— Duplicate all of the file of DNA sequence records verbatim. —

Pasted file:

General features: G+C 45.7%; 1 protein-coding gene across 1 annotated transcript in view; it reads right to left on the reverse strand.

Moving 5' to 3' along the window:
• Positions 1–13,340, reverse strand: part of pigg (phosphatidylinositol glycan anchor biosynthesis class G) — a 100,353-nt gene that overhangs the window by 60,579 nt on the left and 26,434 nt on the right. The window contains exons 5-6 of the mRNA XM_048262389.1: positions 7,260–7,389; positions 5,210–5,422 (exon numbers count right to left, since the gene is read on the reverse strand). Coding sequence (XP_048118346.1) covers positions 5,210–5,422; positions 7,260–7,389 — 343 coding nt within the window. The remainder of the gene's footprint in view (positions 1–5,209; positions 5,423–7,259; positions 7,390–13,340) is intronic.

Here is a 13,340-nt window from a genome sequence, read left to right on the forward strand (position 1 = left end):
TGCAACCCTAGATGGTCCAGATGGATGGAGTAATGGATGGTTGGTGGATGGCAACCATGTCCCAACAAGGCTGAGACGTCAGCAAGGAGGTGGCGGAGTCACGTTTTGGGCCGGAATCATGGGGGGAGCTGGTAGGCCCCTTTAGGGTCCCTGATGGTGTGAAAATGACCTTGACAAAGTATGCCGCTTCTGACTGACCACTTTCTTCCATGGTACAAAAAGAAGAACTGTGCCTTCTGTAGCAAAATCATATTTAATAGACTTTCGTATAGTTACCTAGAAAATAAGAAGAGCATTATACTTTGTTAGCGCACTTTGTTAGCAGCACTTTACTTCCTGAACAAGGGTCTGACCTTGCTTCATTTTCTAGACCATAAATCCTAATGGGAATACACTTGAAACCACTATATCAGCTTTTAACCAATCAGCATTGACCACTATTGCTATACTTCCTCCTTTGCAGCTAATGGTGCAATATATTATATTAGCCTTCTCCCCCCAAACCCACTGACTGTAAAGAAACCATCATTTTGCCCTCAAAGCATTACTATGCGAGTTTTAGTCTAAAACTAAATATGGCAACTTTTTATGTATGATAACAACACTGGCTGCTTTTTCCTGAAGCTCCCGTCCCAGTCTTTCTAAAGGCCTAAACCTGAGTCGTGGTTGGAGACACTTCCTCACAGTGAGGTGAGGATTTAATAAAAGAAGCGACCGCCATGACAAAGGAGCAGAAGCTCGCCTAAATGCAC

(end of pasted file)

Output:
General features: G+C 45.7%; 1 protein-coding gene across 1 annotated transcript in view; it reads right to left on the reverse strand.

Moving 5' to 3' along the window:
• Positions 1–13,340, reverse strand: part of pigg (phosphatidylinositol glycan anchor biosynthesis class G) — a 100,353-nt gene that overhangs the window by 60,579 nt on the left and 26,434 nt on the right. The window contains exons 5-6 of the mRNA XM_048262389.1: positions 7,260–7,389; positions 5,210–5,422 (exon numbers count right to left, since the gene is read on the reverse strand). Coding sequence (XP_048118346.1) covers positions 5,210–5,422; positions 7,260–7,389 — 343 coding nt within the window. The remainder of the gene's footprint in view (positions 1–5,209; positions 5,423–7,259; positions 7,390–13,340) is intronic.

Here is a 13,340-nt window from a genome sequence, read left to right on the forward strand (position 1 = left end):
TGCAACCCTAGATGGTCCAGATGGATGGAGTAATGGATGGTTGGTGGATGGCAACCATGTCCCAACAAGGCTGAGACGTCAGCAAGGAGGTGGCGGAGTCACGTTTTGGGCCGGAATCATGGGGGGAGCTGGTAGGCCCCTTTAGGGTCCCTGATGGTGTGAAAATGACCTTGACAAAGTATGCCGCTTCTGACTGACCACTTTCTTCCATGGTACAAAAAGAAGAACTGTGCCTTCTGTAGCAAAATCATATTTAATAGACTTTCGTATAGTTACCTAGAAAATAAGAAGAGCATTATACTTTGTTAGCGCACTTTGTTAGCAGCACTTTACTTCCTGAACAAGGGTCTGACCTTGCTTCATTTTCTAGACCATAAATCCTAATGGGAATACACTTGAAACCACTATATCAGCTTTTAACCAATCAGCATTGACCACTATTGCTATACTTCCTCCTTTGCAGCTAATGGTGCAATATATTATATTAGCCTTCTCCCCCCAAACCCACTGACTGTAAAGAAACCATCATTTTGCCCTCAAAGCATTACTATGCGAGTTTTAGTCTAAAACTAAATATGGCAACTTTTTATGTATGATAACAACACTGGCTGCTTTTTCCTGAAGCTCCCGTCCCAGTCTTTCTAAAGGCCTAAACCTGAGTCGTGGTTGGAGACACTTCCTCACAGTGAGGTGAGGATTTAATAAAAGAAGCGACCGCCATGACAAAGGAGCAGAAGCTCGCCTAAATGCAC